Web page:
I had to read a lot tonight to catch up and I thought I would have trouble deciding on what part of it to focus on. The part I have to write about would not have been my first choice. It seems that God is always pointing me to the scripture that requires me to ask difficult questions of myself. Tonight I keep going back to Matthew 26:69 - 27:7. That's right, Peter's denial and Judas' betrayal. I'm going to assume you know Peter's story, so here is the passage about Judas that gets me:
Then when Judas, his betrayer, saw that Jesus was condemned, he changed his mind and brought back the thirty pieces of silver to the chief priests and the elders, 4 saying, “I have sinned by betraying innocent blood.” They said, “What is that to us? See to it yourself.” 5 And throwing down the pieces of silver into the temple, he departed, and he went and hanged himself. 6 But the chief priests, taking the pieces of silver, said, “It is not lawful to put them into the treasury, since it is blood money.”
I love the progression here. Judas changes his mind, I think that's the heart of repentance. He tells the religious leaders, confession. They tell him its none of their business and that he should deal with it himself. Typical, not many people really want to deal with sin. Its hard to deal with someone who is broken by their sin if your not broken by your own. I love what Judas does next, he takes his sin and leaves it at the alter. If in that moment he had really listened he might have heard the words of Jesus echo from Calvary, "It is finished."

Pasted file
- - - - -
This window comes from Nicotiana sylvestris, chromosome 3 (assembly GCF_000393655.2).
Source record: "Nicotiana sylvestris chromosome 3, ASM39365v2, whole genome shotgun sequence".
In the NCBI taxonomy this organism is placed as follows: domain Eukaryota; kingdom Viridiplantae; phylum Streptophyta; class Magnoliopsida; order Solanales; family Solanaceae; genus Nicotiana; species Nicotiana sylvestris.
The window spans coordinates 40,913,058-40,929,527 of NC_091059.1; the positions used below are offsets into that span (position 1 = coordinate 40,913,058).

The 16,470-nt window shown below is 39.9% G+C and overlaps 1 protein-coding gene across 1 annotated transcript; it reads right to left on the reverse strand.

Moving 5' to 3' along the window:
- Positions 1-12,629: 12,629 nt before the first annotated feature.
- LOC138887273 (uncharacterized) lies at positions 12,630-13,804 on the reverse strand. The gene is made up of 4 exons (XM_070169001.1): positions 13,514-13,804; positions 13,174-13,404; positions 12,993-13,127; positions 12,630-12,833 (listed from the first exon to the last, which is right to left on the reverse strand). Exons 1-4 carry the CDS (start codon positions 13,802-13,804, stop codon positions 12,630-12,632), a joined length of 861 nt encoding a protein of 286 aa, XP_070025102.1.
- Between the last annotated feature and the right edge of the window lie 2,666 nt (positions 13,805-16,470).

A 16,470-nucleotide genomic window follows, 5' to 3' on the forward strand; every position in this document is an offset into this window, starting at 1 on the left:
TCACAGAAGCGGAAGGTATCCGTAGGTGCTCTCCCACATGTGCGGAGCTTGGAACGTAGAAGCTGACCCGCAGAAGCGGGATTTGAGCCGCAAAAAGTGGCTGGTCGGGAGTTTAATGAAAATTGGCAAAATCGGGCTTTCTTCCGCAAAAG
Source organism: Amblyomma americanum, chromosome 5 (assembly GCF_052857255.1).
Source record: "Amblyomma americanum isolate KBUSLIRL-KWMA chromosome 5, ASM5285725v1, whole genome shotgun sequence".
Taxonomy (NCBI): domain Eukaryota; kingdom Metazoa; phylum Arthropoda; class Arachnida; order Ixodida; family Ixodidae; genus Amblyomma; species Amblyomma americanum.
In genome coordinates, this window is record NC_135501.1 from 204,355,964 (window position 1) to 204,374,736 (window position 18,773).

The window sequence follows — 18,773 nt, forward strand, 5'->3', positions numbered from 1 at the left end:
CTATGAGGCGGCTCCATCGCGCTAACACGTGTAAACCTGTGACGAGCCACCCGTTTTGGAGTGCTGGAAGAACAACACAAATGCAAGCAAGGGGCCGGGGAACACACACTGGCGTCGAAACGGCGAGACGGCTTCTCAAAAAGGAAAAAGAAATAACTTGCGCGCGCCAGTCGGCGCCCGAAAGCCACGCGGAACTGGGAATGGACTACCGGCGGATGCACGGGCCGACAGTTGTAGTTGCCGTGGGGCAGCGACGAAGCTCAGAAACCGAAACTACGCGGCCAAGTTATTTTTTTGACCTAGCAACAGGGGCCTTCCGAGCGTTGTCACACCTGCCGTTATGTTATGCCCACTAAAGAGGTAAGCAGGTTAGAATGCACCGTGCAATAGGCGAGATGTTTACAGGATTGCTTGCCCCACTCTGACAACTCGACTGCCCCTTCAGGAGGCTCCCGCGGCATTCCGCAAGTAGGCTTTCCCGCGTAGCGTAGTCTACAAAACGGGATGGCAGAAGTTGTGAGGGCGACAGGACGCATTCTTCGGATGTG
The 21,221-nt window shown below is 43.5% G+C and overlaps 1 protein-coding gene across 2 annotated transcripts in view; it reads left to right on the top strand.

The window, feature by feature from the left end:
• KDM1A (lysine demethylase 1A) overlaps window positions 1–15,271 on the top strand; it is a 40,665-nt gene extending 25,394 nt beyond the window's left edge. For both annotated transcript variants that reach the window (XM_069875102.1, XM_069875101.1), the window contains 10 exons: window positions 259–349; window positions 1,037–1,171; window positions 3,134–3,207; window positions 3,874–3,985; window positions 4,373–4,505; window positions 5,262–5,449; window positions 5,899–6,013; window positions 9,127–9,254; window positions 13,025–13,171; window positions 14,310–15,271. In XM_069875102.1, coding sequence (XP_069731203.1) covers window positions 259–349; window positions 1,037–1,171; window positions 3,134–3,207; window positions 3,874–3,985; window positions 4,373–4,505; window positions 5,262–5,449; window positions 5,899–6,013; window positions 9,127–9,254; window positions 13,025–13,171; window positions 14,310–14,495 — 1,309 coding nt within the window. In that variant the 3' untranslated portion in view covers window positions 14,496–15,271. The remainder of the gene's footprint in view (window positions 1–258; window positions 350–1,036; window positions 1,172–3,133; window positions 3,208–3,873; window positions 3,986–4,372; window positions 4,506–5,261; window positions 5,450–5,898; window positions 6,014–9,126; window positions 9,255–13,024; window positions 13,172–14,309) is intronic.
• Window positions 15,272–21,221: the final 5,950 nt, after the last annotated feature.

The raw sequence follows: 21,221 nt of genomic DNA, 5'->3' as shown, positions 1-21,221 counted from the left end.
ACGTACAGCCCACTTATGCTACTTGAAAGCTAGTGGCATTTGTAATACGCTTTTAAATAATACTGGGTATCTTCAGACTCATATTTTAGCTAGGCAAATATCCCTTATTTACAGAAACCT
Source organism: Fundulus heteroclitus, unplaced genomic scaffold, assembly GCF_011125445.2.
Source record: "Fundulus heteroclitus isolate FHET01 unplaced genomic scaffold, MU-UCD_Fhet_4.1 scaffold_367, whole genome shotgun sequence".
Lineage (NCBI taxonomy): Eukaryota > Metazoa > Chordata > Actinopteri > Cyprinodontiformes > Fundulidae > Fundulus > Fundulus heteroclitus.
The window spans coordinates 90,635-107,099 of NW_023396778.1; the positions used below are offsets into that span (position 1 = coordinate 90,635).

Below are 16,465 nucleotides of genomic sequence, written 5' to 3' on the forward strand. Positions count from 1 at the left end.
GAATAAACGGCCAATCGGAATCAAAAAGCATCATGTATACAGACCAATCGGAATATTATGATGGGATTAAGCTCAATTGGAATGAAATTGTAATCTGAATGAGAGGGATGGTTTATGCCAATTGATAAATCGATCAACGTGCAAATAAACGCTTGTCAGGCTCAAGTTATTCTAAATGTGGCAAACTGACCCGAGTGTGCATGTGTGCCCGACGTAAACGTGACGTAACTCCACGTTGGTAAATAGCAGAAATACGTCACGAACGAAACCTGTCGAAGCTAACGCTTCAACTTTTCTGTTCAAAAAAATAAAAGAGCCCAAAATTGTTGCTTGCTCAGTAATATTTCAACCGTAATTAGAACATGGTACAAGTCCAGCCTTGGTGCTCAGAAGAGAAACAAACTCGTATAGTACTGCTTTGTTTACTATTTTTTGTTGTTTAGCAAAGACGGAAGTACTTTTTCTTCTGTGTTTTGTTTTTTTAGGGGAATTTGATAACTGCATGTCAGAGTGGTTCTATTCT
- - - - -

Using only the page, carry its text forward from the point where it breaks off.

I see so much of myself in Judas and Peter. I'm plagued by wealth and a need to be accepted. Too often I turn God's blessings into blood money. Too often I sugar coat the message of Christ or down play my own Christianity to gain acceptance. I do the other things too, I go to the alter - repent - confess. I hope that what I do next is different. I hope that when I leave the alter I set my eyes on the cross. Judas didn't run to Jesus. He almost got right, then he got dead. That, to me, is the saddest story in the Bible. Judas very well could have been the first Christian. It seems to me that he got two thirds of the way there. He repented, he confessed, but he never believed (at least it doesn't look like it). Had he believed that Christ was who he said he was, had he believed in the power of the blood that was on his hands, he would have left the temple a different man. He couldn't believe. He never understood and it killed him, completely.
It is finished. I am forgiven. Redeemed. Accepted. I am alive, completely.